Camps are experts at creating safe, welcoming spaces with trustworthy reputations. Unfortunately, abuse can take place in any environment. According to the Centers for Disease Control and Prevention (CDC) and the National Crime Victimization Survey (NCVS), 80–91 percent of child sexual abuse is perpetrated by someone the child knows or trusts. As such, camp professionals must remain hyper-focused on continuously strengthening their abuse prevention efforts.
Often underemphasized in the past, incidents of peer-to-peer abuse have been on the rise — especially through the past two years of dealing with pandemic-related challenges. In 2021, the American Camp Association (ACA) Crisis Hotline reported that 21 percent of their calls were related to allegations of abuse — 60 percent of which were peer-to-peer incidents.
Today’s youth crave affection and appropriate touch, maybe even more now that we’re emerging from a socially distant environment. This creates a critical need to update policies and procedures related to staff preparation to help your camp better identify and prevent abuse. It’s also important to teach campers about positive social interactions and respect for boundaries through education and practice.
Reducing the risk of peer-to-peer abuse is a complex task, but here are a few concrete steps you can take to strengthen your prevention practices today!
Three Strategies to Help Prevent Peer-to-Peer Abuse
1. Clearly define expectations.
It’s easy for an overused term like “red-flag behavior” to lose its meaning and resonance. A surefire way to identify suspect behavior or possible abuse at camp is to describe red-flag behavior as any violation of boundaries, camp policies, and rules.
You must first clearly define expectations around appropriate touch and affection, personal boundaries, and established camp rules. Not every broken rule at camp is a warning sign of abuse. However, when someone in your camp intends to hurt a child — whether it’s another camper or an adult — common behaviors often include pushing boundaries, ignoring policies, or refusing to follow your camp’s rules.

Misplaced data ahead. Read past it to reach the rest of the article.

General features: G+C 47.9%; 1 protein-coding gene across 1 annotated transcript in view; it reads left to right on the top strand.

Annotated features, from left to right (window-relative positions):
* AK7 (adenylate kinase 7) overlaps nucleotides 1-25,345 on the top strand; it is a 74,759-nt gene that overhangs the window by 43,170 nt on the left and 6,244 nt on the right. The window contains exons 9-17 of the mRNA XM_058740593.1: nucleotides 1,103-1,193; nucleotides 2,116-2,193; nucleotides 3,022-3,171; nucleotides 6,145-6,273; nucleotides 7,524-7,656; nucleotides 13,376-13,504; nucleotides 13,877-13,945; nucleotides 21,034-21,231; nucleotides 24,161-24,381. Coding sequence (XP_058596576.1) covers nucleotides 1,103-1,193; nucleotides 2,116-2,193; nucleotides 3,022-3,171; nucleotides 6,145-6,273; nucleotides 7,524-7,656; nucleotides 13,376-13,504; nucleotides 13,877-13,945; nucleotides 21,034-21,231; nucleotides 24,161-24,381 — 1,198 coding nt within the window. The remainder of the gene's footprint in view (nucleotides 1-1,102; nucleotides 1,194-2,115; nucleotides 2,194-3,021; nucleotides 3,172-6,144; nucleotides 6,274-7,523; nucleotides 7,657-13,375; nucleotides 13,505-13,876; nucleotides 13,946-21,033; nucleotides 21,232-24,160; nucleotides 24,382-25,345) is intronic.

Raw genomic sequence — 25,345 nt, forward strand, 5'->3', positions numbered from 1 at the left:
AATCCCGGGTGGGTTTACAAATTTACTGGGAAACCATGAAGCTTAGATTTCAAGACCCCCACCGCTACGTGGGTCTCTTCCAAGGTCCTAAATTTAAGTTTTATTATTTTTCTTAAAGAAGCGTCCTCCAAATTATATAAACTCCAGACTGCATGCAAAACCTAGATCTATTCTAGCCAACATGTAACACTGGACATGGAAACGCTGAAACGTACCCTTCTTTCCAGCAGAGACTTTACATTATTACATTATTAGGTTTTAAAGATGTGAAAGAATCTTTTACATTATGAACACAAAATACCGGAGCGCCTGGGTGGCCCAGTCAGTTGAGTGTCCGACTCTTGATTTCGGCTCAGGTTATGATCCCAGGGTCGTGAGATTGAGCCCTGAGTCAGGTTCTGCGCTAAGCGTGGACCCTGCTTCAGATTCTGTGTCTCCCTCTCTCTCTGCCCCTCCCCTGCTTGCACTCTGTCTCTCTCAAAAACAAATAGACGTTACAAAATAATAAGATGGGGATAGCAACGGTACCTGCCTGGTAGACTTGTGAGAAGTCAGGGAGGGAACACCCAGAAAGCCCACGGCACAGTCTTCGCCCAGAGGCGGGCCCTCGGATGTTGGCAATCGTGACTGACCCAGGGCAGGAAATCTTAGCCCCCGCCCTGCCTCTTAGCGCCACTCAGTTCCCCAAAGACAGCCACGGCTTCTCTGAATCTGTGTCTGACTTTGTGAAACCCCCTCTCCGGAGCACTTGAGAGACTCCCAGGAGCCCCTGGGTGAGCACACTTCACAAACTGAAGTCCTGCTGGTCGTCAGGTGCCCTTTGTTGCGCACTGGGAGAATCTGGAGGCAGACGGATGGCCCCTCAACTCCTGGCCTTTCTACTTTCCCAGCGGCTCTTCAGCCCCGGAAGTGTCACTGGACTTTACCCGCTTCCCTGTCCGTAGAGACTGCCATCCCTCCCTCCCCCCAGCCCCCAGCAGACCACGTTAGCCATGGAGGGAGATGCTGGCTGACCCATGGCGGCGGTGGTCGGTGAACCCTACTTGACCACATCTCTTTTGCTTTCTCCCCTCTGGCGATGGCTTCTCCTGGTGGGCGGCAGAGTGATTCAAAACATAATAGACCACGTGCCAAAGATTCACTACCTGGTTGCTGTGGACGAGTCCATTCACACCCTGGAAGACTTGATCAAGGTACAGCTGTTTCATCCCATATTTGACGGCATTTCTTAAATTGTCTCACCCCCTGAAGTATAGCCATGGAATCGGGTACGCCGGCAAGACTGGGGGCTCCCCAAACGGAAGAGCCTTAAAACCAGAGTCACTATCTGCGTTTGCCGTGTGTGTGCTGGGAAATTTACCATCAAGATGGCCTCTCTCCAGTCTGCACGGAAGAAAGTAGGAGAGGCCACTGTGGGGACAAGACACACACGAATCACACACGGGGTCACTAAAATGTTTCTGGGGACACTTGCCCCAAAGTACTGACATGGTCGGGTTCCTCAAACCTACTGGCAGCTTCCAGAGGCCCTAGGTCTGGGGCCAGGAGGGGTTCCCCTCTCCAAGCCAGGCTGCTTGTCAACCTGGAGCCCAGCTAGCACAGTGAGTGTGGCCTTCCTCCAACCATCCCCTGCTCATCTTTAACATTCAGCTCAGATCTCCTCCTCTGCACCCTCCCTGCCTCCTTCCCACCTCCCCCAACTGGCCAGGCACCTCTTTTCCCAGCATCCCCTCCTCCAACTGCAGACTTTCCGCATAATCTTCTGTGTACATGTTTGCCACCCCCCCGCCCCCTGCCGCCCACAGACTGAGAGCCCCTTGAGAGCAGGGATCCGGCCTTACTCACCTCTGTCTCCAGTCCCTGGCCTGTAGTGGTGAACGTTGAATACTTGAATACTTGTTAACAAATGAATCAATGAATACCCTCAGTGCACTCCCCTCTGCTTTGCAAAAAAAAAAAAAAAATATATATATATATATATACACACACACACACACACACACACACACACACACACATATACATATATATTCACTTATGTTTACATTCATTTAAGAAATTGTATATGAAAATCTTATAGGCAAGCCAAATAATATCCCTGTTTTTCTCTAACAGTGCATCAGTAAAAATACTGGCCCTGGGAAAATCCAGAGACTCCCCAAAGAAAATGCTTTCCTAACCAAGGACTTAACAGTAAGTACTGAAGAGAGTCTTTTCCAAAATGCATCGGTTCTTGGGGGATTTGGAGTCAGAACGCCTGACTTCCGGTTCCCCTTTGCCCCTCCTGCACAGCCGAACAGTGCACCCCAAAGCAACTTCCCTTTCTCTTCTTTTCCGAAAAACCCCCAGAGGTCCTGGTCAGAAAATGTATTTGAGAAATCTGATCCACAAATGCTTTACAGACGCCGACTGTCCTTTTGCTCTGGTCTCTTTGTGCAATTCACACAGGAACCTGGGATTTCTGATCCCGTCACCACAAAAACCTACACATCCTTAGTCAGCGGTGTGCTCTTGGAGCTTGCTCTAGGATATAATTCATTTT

Defining expectations around the rules and culture of your camp can help your staff identify patterns of behavior associated with abuse. While you’re not likely to catch someone in the act of abusing another person, you can reduce the risk of abuse by identifying and addressing worrying behaviors early.
2. Consistently apply accountability.
It’s critical you apply consistent thresholds of accountability when camp rules are broken. Both adults and peers with ill intent will push boundaries to see how far they can go. Eventually, some push to the point of violating boundaries through inappropriate touch.
This same concept can be applied to bullying at camp. You likely have a policy that states bullying will not be tolerated. How do you hold bullies accountable? How much leeway do you give? You won’t always catch campers in the act of bullying, but you will see them push boundaries and test rules.
To reduce the risk of abuse, it is imperative you foster a camp culture where everyone — campers and staff alike — are held accountable for their actions, and inappropriate behavior is compassionately called out and addressed.
3. Ensure engaged camper supervision.